There are further funding related questions that need to be aired and addressed – such as finding a sufficient level and duration of payback for a supplier whose existing service revenues may fall as a result of innovation (clients are often to mean and supplier incentives are often far too low); finding a means of quantifying the impact of the innovation and avoid endless arguments over causation; and factoring in the value of the IP assets that the parties bring to innovation.

3. Enable: Are the right enablers in place?

Having addressed definition and funding, two of the fundamentals are in place and you are in a good position to tackle the third challenge – the simple matter of putting in place the right enablers to make innovation happen. Do you just need a few beanbags and a pinball machine in the canteen, or is something more radical required?

Having interviewed dozens of organisations as to what they do to make innovation happen, our shopping list has grown from a few to a few dozen items:

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We recognise that our enablers list has something of a ‘kitchen sink’ flavour to it – and we don’t apologise for this. Because there are many different types of innovation, not all elements will apply to all organisations. But beyond the noise, all enablers fit into one of three buckets:

  • Right framework. Does the organisation have the right ‘infrastructure’ to get innovation from its outsourcing relationships? Does it have clear but workable contractuals? Does it have capable and creative suppliers? Does it have the right roles and meeting places for the parties to come together to talk innovation?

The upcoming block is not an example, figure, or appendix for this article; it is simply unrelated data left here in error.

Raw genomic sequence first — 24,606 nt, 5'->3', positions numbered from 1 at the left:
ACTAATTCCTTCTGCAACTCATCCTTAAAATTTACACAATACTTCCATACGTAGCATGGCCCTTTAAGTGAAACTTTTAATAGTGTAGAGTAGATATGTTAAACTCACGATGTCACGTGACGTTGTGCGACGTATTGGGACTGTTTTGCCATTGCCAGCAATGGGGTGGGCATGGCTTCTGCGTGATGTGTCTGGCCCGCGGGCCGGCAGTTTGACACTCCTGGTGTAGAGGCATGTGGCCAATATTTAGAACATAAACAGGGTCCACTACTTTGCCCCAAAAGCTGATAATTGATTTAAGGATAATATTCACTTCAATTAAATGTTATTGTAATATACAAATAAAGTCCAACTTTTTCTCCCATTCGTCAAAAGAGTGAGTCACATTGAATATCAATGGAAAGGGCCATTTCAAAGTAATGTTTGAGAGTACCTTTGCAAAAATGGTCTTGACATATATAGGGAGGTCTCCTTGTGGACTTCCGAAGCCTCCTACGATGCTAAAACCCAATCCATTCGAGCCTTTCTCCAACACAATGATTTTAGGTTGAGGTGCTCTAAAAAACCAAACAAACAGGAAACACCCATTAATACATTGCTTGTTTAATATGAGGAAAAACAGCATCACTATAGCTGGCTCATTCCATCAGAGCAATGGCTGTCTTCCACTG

• Right ideas. Does the organisation, and its partners, create sufficient and sufficiently good ideas about what can be improved? Does it generate insights about what customers and stakeholders want? Does it gather information from the market and benchmarking about what is possible?
  • Right implementation. Does the organisation have the ability to take new outsourcing ideas forward? Is it able to focus attention solely on the best ideas or does it get swamped by the dross? Does the organisation have the expertise, flexibility and sponsorship to drive major change?

Stepping back from these three challenges, we feel that the overall picture is positive and empowering. It is that innovation in outsourcing is the product of many separate but reinforcing steps and decisions. Innovation in outsourcing is the result of putting in place a well-designed process, and constantly tending and improving this over time. Every day more organisations are discovering what is possible.

This article was first published in Outsource #37 (Autumn 2014)

For more on the Aecus Innovation Awards and innovation in outsourcing, click here.